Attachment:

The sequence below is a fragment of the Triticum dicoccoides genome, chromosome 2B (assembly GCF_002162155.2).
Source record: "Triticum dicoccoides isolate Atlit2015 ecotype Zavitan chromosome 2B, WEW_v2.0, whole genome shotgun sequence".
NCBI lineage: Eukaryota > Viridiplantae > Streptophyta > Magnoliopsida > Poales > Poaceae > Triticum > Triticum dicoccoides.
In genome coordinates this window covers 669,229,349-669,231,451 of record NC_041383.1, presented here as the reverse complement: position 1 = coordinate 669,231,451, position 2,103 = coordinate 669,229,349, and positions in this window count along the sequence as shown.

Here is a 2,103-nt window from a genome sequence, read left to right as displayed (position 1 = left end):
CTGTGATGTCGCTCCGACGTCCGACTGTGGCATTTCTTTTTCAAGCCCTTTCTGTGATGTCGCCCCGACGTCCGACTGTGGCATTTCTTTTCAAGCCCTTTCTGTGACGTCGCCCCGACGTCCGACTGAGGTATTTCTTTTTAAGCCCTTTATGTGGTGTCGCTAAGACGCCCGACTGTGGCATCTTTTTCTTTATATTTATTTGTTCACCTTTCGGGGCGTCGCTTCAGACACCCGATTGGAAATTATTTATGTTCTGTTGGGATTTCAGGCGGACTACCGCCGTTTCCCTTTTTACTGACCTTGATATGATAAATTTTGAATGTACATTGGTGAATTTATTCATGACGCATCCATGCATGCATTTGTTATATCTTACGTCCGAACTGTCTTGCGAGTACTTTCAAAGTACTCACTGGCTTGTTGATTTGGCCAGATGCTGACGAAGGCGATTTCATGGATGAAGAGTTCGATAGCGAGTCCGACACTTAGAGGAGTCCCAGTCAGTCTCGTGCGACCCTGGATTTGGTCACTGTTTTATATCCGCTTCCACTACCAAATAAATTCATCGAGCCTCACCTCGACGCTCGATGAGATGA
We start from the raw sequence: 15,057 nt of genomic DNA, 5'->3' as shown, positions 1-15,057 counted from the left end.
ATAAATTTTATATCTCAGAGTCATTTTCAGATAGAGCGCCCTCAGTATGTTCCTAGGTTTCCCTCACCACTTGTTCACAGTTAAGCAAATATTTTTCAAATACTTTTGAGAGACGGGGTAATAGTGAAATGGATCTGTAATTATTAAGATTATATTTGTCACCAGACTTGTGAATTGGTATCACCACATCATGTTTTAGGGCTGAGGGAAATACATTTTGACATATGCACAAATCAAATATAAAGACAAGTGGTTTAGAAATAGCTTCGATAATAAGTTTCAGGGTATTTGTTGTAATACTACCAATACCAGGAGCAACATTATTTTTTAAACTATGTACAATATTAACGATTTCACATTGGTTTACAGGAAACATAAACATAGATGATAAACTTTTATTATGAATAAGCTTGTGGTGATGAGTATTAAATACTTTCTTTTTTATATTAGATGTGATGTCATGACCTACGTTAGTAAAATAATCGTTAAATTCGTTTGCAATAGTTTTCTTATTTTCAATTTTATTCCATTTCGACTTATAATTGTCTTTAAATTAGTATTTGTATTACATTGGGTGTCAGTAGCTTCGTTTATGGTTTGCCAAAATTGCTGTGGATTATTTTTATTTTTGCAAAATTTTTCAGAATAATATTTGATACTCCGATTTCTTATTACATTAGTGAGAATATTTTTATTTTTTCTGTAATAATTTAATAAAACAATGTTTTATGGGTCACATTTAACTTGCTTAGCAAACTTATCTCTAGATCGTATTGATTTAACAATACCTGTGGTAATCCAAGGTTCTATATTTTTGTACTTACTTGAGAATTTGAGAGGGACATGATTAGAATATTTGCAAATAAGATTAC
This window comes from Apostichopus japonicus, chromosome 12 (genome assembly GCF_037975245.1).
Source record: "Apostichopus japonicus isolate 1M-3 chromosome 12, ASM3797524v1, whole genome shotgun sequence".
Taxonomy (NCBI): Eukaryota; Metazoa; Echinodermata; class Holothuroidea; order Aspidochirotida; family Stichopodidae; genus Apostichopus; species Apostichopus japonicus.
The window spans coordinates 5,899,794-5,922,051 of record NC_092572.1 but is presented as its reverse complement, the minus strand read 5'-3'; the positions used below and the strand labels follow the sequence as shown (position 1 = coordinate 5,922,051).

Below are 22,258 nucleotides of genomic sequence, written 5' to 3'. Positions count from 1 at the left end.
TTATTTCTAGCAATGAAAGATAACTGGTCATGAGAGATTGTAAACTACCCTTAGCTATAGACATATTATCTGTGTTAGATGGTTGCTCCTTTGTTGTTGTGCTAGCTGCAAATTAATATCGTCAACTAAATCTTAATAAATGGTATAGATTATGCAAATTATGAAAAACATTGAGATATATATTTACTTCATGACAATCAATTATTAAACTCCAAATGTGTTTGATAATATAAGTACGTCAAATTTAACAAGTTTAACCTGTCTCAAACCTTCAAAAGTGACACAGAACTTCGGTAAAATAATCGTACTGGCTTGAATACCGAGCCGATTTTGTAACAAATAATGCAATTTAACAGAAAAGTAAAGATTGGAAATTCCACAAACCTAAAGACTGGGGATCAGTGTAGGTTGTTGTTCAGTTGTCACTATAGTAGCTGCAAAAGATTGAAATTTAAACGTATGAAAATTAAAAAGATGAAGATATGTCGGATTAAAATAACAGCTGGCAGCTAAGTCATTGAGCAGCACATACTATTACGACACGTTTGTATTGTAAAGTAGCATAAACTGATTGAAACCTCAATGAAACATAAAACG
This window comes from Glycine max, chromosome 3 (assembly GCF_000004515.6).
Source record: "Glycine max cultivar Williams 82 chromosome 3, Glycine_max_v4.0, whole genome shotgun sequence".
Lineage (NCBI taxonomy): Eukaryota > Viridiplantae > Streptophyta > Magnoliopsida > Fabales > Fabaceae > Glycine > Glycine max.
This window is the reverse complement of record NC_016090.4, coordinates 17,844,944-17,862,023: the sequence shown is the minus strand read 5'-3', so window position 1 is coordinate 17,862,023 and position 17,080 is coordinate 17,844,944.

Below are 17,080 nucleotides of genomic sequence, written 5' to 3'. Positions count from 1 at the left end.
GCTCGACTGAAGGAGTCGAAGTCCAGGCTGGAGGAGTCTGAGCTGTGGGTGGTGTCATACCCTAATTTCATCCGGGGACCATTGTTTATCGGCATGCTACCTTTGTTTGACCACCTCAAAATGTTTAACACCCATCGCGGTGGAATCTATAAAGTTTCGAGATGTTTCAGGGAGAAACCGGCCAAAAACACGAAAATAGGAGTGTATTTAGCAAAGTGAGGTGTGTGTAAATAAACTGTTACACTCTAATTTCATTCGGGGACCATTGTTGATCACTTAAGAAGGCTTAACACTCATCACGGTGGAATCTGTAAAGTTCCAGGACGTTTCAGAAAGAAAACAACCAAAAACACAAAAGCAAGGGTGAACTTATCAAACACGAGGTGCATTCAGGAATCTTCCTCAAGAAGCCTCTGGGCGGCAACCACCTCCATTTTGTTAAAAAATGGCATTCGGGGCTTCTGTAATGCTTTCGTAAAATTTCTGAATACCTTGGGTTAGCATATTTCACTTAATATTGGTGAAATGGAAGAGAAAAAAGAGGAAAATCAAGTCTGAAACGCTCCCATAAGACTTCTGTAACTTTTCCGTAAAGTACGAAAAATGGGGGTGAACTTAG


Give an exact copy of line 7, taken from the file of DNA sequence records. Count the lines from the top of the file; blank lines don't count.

We start from the raw sequence: 15,057 nt of genomic DNA, 5'->3' as shown, positions 1-15,057 counted from the left end.